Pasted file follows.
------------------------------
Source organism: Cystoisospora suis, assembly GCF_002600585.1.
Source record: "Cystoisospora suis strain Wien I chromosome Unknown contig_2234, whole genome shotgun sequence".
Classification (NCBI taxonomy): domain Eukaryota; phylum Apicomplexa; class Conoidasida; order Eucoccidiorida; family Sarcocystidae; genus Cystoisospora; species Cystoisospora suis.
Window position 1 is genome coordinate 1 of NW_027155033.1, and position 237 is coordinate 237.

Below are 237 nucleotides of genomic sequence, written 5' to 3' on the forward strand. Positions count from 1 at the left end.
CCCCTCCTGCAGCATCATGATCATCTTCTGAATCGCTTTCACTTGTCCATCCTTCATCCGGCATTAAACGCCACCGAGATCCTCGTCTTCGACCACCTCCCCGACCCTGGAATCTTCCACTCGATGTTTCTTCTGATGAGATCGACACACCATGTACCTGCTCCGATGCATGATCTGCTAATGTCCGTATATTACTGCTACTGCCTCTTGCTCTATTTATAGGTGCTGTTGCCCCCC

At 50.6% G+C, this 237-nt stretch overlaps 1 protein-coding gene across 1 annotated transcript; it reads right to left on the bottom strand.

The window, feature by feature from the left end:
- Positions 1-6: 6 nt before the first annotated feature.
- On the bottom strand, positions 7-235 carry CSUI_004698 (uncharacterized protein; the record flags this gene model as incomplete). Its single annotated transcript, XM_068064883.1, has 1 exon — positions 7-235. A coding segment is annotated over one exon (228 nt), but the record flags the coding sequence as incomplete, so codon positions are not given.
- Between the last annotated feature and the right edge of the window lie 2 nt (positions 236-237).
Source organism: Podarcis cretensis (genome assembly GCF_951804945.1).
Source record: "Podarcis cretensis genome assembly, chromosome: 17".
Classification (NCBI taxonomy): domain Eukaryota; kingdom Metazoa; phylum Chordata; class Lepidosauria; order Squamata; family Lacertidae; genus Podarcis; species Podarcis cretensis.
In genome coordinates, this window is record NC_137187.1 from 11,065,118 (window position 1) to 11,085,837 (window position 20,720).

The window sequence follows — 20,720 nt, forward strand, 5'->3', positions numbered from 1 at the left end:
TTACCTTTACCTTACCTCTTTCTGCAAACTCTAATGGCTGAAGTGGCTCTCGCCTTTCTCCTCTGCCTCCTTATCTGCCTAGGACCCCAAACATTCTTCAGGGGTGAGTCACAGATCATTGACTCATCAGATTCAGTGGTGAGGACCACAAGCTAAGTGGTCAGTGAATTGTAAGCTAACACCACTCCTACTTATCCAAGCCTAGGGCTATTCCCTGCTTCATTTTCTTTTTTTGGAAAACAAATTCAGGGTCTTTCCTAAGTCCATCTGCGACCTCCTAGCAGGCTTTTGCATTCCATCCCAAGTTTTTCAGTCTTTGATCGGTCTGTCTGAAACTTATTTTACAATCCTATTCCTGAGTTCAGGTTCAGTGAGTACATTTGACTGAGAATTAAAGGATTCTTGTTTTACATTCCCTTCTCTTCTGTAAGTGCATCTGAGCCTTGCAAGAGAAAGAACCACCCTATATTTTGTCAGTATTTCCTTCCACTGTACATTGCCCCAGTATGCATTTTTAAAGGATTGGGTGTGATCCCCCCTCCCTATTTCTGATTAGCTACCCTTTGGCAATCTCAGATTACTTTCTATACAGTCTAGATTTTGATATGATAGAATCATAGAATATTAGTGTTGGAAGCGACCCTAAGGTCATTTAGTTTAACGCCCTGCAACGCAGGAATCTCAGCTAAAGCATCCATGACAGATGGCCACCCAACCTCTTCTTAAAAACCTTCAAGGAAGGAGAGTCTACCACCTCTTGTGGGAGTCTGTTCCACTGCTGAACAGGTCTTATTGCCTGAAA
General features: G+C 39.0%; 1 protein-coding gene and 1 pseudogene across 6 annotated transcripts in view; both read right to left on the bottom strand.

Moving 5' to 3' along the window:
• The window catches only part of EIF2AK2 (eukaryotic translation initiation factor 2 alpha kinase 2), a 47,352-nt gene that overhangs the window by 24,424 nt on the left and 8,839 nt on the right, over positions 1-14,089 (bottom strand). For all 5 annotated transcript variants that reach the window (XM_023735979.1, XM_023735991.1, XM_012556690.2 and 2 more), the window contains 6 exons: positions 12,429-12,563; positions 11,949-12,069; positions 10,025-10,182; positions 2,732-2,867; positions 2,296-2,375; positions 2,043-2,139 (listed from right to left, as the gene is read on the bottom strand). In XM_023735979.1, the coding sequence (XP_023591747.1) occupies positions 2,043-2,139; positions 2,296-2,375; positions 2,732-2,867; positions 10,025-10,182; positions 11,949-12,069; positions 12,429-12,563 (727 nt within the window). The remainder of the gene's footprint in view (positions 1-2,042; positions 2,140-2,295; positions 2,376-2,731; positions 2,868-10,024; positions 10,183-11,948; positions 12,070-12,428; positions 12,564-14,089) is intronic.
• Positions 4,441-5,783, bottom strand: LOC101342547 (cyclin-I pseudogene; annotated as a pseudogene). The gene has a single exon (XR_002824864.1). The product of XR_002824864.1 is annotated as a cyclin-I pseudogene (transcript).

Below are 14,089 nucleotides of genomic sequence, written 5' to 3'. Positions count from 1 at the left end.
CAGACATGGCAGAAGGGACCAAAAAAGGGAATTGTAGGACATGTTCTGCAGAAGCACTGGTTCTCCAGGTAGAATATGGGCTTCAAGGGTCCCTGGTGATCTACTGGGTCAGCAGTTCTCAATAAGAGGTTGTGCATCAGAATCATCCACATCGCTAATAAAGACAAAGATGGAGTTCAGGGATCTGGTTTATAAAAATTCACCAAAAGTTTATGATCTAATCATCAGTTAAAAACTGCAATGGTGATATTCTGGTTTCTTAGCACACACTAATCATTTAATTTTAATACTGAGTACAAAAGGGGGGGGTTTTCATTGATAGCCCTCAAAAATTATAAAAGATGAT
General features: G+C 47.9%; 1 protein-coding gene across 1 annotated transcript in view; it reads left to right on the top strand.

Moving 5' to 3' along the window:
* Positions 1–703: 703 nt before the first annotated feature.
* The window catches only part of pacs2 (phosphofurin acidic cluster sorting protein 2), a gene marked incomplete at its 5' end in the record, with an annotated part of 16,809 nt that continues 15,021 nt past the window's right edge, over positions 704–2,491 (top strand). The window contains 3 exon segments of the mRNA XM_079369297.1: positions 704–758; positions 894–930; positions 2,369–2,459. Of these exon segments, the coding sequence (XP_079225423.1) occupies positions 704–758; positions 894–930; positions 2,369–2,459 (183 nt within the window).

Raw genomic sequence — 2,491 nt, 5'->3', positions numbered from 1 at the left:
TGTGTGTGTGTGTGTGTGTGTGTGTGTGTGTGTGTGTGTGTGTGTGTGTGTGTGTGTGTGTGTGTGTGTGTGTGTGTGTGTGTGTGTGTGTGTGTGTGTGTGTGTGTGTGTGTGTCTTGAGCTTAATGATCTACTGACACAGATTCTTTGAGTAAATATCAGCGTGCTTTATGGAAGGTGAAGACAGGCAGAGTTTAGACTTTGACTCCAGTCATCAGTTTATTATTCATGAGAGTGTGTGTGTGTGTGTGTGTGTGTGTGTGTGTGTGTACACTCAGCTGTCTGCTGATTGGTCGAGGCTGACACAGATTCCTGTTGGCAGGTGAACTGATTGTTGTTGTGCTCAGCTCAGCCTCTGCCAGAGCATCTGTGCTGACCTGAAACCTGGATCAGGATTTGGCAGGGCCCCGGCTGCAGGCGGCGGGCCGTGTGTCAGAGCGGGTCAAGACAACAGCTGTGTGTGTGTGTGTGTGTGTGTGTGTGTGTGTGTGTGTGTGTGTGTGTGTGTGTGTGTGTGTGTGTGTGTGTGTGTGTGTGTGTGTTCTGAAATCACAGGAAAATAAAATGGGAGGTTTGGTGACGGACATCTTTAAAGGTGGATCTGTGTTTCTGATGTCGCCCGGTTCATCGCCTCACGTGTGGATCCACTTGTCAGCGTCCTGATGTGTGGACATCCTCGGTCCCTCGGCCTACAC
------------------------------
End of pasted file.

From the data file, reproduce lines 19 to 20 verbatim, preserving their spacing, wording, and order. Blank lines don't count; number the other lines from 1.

Moving 5' to 3' along the window:
• The window catches only part of EIF2AK2 (eukaryotic translation initiation factor 2 alpha kinase 2), a 47,352-nt gene that overhangs the window by 24,424 nt on the left and 8,839 nt on the right, over positions 1-14,089 (bottom strand). For all 5 annotated transcript variants that reach the window (XM_023735979.1, XM_023735991.1, XM_012556690.2 and 2 more), the window contains 6 exons: positions 12,429-12,563; positions 11,949-12,069; positions 10,025-10,182; positions 2,732-2,867; positions 2,296-2,375; positions 2,043-2,139 (listed from right to left, as the gene is read on the bottom strand). In XM_023735979.1, the coding sequence (XP_023591747.1) occupies positions 2,043-2,139; positions 2,296-2,375; positions 2,732-2,867; positions 10,025-10,182; positions 11,949-12,069; positions 12,429-12,563 (727 nt within the window). The remainder of the gene's footprint in view (positions 1-2,042; positions 2,140-2,295; positions 2,376-2,731; positions 2,868-10,024; positions 10,183-11,948; positions 12,070-12,428; positions 12,564-14,089) is intronic.